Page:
SMEs face double whammy in tax avoidance clampdown

The government’s announcement of a crackdown on tax avoidance will see the
UK’s 4.8m-strong small businesses forced to use vital funds to bankroll
expensive tax disputes with HM Revenue & Customs, advisers fear.

Some have already seen SMEs throw in the towel and pay the taxman, even when
they believe there is no case to answer, to avoid the financial pressure of an
investigation. The government has stated its intention to foil tax avoidance,
refusing to exclude any sector from greater scrutiny.

Mike Down, tax investigations partner at Baker Tilly, said in some cases the
sums being contested were so small in relation to the money needed to fight a
drawn-out dispute that companies were cutting their losses and paying up.

“We’re seeing cases where companies say, ‘We don’t agree with the amount of
tax the revenue is asking for, but it’s not worth the aggro and cost of an
investigation’.” In addition to the pressure being exerted by the new
government, HMRC is also having to do its day job with a smaller workforce.
Advisers fear this will lead to more investigations.

Frank Strachan, senior manager in Grant Thornton’s tax investigation
division, called it a double whammy for SMEs, because they have to tack on the
time lost in directors being pulled away from work, in addition to the cost of
fighting the investigation itself. “These things take time out of SME directors’
schedules,” Strachan said.

He added that SMEs’ relationships with banks, which are still reluctant to
lend, were put under further strain when companies approached them for cash to
fight investigations.

HMRC has a massive workload to handle. It has responsibility for making sure
that the right amount of tax is paid in a range of areas, all of which SMEs are
heavily involved.

Almost all of the revenue HMRC collects comes through businesses – either
directly or from their employees. There are the usual suspects of income tax,
corporation tax, VAT, and national insurance contributions.

But HMRC also looks after excise duties on alcohol, tobacco, fuels and
gambling duties. This is in addition to collecting insurance premium taxes,
capital gains tax, petroleum revenue tax and stamp duty on property transactions
and shares.

In 2008-2009, corporation tax enquiries brought in £792m, self-assessment
business in­quiries £359m, while VAT interventions brought in £2.4bn. This was
classified under local compliance figures, which cover SMEs and some larger
firms as well.

But the recent downturn in the economy has led to a significant increase in
VAT debts, as insolvencies rise and businesses experience cash flow pressures,
which makes it a particular target for HMRC.

£1.7bn of the £2.8bn increase in the VAT tax gap between 2007-08 and 2008-09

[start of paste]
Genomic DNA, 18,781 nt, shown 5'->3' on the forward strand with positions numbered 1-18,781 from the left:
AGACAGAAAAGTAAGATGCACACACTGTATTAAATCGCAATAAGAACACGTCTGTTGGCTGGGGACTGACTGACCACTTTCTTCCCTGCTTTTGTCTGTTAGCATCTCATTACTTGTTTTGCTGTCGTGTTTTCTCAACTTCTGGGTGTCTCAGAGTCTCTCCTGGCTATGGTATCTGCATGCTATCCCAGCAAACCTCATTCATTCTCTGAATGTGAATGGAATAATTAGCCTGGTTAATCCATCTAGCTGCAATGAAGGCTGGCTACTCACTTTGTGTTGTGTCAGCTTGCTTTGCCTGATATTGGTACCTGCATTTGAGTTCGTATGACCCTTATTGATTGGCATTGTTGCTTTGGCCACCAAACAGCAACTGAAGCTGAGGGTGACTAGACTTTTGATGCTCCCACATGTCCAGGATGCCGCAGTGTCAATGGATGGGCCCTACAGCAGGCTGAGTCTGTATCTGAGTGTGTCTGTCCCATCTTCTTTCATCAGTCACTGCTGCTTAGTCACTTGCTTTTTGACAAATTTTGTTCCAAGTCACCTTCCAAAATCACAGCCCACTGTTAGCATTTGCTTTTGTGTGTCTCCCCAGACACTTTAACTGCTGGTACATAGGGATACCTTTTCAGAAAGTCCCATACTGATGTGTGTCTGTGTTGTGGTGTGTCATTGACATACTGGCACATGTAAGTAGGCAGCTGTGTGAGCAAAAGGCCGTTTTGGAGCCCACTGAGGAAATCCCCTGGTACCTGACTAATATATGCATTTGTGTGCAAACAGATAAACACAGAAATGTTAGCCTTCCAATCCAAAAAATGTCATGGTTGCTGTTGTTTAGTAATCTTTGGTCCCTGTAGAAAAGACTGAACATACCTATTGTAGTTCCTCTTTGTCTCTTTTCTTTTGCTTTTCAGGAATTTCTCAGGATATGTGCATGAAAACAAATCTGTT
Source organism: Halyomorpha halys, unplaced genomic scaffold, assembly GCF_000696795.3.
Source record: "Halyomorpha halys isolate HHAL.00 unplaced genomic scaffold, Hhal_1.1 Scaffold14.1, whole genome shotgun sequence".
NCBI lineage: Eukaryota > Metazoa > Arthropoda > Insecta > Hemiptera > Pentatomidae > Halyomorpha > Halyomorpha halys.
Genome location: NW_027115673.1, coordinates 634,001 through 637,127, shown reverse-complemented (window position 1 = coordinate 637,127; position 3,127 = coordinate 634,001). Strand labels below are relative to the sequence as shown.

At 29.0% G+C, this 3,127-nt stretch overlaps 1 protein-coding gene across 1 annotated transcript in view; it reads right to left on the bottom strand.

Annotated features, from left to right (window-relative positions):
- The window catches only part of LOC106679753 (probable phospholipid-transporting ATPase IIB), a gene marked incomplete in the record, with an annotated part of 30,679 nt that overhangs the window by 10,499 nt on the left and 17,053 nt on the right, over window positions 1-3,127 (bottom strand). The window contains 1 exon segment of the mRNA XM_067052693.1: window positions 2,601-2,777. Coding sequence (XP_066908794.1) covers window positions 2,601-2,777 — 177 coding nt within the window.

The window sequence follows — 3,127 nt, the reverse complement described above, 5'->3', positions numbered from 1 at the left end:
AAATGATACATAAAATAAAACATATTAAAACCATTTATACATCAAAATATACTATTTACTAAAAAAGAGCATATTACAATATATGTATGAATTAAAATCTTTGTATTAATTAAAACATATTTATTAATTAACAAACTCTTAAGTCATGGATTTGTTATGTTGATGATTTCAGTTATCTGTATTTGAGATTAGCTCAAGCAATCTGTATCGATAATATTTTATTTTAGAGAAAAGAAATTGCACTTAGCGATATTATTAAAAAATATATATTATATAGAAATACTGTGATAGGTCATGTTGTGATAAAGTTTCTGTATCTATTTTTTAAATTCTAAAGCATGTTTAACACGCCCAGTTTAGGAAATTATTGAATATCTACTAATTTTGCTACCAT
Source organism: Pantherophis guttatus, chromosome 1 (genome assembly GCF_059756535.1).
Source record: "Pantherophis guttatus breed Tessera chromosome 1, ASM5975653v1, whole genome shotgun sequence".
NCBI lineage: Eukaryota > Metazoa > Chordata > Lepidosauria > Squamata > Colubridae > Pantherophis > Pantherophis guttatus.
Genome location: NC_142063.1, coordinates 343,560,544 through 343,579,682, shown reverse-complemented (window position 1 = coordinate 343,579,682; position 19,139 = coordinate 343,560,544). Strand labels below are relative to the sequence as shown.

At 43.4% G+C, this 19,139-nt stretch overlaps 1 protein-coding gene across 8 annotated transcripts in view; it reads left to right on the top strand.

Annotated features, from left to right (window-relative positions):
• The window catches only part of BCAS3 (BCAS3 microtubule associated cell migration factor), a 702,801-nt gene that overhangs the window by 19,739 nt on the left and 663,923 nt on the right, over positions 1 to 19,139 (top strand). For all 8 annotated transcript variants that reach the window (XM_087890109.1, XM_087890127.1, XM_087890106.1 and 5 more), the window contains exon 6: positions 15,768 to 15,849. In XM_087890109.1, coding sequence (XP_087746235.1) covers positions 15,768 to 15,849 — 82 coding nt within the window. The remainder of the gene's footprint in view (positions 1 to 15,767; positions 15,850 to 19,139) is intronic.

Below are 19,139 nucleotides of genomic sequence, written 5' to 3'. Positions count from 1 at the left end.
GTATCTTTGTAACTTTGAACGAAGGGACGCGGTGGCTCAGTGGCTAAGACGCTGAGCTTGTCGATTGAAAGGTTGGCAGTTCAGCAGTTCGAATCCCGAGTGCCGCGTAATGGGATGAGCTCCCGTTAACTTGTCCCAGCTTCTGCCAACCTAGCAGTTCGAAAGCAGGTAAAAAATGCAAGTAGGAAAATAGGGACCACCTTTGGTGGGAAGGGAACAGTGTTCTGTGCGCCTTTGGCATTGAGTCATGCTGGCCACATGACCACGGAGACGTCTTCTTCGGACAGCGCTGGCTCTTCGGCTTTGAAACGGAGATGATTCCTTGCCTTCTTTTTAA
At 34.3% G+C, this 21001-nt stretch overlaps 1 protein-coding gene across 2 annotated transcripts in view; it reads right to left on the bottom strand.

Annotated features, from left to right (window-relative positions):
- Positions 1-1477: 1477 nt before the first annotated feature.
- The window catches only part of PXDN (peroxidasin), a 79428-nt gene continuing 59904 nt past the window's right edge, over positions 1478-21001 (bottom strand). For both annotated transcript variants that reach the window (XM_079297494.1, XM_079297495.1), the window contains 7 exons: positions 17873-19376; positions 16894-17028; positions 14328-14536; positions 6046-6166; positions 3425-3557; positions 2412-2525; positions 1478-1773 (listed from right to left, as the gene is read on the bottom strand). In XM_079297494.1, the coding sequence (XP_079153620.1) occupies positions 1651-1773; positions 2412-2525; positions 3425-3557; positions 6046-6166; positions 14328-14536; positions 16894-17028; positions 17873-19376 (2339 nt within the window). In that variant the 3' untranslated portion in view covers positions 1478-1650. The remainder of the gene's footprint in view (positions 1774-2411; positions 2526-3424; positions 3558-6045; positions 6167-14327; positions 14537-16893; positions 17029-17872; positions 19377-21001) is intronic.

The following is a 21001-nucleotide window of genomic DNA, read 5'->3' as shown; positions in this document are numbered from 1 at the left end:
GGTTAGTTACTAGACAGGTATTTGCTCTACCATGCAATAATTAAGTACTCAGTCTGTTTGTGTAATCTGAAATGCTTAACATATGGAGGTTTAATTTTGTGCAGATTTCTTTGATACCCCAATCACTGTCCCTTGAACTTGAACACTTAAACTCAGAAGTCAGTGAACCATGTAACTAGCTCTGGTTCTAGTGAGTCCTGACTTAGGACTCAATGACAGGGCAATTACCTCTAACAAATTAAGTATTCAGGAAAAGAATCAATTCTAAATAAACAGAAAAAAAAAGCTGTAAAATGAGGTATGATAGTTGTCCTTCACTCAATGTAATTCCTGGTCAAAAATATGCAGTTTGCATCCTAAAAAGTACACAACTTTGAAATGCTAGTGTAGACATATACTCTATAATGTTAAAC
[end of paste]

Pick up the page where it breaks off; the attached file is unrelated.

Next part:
can be attributed to this increased debt, HMRC said in its 2009 Autumn report.

HMRC has said that putting customers at the heart of its services formed the
basis of the new HMRC Charter, which sets out what customers can expect and what
is required from them.

“Collecting the right amount of tax is central to this expectation and is
vital to ensuring that public services can continue running efficiently. Our
commitment to reducing the tax gap is unwavering.”

But HMRC has admitted it operates in an uncomfortable situation as its staff
numbers are cut. “There are more tough choices to be made given the tighter
resource position,” Leslie Strathie, HMRC’s chief executive, warned.

The investigations side is an obvious way to ensure the UK’s coffers are
topped up. Last week, Roy Maugham, tax partner, of UHY Hacker Young, said the
government was under clear pressure to reduce the UK budget deficit, warning
that the expectation is that they will try and collect more money from tax

“If that is the case these figures suggest that HMRC should avoid focusing on
SMEs,” Maugham said. “Not only are the amounts of money to gain from
investigating SMEs far smaller but also small businesses feel the pain of tax
investigations much more acutely than multinationals.”

Many smaller businesses won’t have an internal finance function to help deal
with a tax investigation, he warned. Senior managers may have to sit in meetings
with HMRC and they will probably have to pay for external tax advice, Maugham

“If we are set for a period of more frequent and more aggressive tax
investigations we hope that HMRC shows some sympathy for SMEs,” Maugham added.
HMRC has refused to be drawn on its future operations, but did say that the
emergency Budget on 22 June would provide some more detail. “HMRC cannot comment
on speculation.

The upcoming Budget will no doubt provide any future guidance/direction for
HMRC’s work. HMRC is committed to ensure that all businesses pay the right tax
at the right time. Our inquiry work is targeted to risk.”

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